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Former Myanmar President Says Military Tried To Force His Resignation On Coup Day

Former Myanmar President Win Myint said that senior military officials tried to force him to resign, citing a false health condition on the day of the coup.

Myanmar

Image: AP/ANI


Myanmar former President Win Myint on Tuesday revealed that the military rule had forced him to resign on the day of the coup. According to the reports of Radio Free Asia, the statement of Myint came during his testimony on the charges of 'defamation against him. The detained President said that two senior military officials came to his official residence and forced him to resign, citing health issues. However, the President denied their request saying, "he is well enough to deal with the official works." The former Myanmar President was not sure about the ranks but affirmed they were possibly lieutenant generals or generals. Meanwhile, the defence lawyer representing Myint said that the President defied the demand from the military, saying he would "rather opt to die". The lawyer informed that the President conveyed that he was enjoying good health. 

"The officers warned him the denial would cause him much harm, but the President told them he would rather die than consent," the defence team added.

Notably, the trial is being held at a special court in the capital Naypyitaw, whose former mayor, Myo Aung, is the third defendant. Suu Kyi and the ex-mayor are slated to testify later. The trial is held in closed session with neither press nor public allowed. It is worth noting Myint and Suu Kyi have been detained by the military after the armed forces declared the state of emergency earlier on February 1, this year. According to Senior General Min Aung, the landslide victory of Aung San Suu Kyi in the last year elections was "the biggest fraud". However, his claims were not supported by any of the evidence. Earlier in August, Myanmar military leader Senior General Min Aung Hlaing announced to conduct "free and fair" general elections in 2023. Subsequently, the military ruler appointed a new election commission to take charge of the polls.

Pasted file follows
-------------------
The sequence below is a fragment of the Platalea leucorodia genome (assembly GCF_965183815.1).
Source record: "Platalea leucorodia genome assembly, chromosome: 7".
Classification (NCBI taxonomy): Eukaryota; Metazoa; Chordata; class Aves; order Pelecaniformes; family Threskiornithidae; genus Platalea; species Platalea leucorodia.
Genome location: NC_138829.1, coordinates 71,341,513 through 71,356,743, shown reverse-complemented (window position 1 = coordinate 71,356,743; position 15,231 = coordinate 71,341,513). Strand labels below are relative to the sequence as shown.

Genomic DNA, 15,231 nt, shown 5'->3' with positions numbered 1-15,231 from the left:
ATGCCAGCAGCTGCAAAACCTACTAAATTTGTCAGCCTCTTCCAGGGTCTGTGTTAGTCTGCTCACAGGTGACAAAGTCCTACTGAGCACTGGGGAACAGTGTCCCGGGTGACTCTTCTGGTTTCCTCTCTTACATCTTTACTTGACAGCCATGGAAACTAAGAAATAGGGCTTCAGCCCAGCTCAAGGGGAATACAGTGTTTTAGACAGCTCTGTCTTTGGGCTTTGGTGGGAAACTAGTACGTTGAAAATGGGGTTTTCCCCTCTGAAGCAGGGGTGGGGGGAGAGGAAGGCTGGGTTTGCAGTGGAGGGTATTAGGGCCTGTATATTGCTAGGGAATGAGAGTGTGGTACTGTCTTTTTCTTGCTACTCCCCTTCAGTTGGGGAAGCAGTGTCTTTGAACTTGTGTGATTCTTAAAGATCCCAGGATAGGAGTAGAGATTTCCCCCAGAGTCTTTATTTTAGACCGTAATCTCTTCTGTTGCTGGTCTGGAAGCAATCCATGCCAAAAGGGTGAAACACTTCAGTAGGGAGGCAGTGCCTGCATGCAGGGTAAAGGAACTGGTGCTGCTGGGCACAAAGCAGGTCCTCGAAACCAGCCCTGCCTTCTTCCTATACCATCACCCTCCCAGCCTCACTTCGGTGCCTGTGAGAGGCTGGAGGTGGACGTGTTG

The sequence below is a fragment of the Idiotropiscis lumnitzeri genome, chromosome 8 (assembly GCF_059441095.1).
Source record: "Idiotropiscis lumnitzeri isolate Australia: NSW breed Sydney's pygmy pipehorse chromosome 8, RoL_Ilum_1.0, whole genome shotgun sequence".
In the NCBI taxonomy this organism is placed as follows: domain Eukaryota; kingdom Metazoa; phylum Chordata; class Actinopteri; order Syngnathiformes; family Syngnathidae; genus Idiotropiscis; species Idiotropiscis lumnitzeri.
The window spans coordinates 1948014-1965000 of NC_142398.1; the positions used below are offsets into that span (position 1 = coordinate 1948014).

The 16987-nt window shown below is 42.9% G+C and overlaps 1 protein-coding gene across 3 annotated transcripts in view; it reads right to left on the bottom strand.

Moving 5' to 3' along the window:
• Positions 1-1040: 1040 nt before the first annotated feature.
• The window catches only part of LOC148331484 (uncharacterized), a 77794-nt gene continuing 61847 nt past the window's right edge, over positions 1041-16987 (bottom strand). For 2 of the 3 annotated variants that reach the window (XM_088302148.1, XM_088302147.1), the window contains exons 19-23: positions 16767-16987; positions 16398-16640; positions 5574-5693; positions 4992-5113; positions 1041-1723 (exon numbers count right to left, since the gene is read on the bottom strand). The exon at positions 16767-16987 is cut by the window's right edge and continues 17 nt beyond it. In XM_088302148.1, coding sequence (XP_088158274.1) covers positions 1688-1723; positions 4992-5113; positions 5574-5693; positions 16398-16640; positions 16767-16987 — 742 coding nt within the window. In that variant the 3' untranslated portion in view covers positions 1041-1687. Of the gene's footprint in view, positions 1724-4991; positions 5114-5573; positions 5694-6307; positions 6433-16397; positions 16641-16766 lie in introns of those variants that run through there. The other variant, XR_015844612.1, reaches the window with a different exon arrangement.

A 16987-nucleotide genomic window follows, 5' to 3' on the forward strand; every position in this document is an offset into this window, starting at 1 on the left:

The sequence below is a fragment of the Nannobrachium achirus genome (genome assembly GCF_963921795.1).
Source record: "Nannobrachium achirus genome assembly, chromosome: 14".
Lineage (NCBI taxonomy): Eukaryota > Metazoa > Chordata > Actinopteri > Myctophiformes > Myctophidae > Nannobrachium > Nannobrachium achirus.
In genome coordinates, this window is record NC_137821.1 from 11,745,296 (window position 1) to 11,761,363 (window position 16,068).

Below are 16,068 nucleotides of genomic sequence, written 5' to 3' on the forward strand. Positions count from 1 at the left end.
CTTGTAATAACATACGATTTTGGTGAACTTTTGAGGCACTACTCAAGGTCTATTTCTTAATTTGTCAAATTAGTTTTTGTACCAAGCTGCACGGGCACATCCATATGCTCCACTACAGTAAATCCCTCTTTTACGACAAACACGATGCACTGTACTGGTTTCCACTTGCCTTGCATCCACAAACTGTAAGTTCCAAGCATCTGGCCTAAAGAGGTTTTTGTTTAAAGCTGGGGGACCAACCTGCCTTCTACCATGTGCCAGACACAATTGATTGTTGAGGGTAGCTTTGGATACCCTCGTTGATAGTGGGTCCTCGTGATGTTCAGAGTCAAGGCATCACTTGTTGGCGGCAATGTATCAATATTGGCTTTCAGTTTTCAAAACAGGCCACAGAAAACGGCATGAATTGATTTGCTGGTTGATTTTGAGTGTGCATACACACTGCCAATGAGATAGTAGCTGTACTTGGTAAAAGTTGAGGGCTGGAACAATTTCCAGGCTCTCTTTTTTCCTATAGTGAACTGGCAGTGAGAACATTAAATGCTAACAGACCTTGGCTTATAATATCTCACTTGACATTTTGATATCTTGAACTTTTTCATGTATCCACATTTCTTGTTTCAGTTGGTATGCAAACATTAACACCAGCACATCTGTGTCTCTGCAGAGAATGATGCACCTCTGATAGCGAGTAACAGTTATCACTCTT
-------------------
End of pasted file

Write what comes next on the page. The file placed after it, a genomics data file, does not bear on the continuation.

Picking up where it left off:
More than 1,167 were killed in the deadly clash between civilians and military 

The military takeover was met with massive public protests that resulted in a lethal crackdown by security forces who routinely fire live ammunition into crowds. According to a tally kept by the independent Assistance Association for Political Prisoners, at least 1,167 people have been killed in the protest. Casualties are also rising among the military and police as armed resistance grows in both urban and rural areas. Apart from the military junta, the country has also been reeling under the worst phase of COVID-19. According to the UN, only 40 per cent of Myanmar's health care facilities can function after February 1.

With inputs from ANI

Image: AP/ANI

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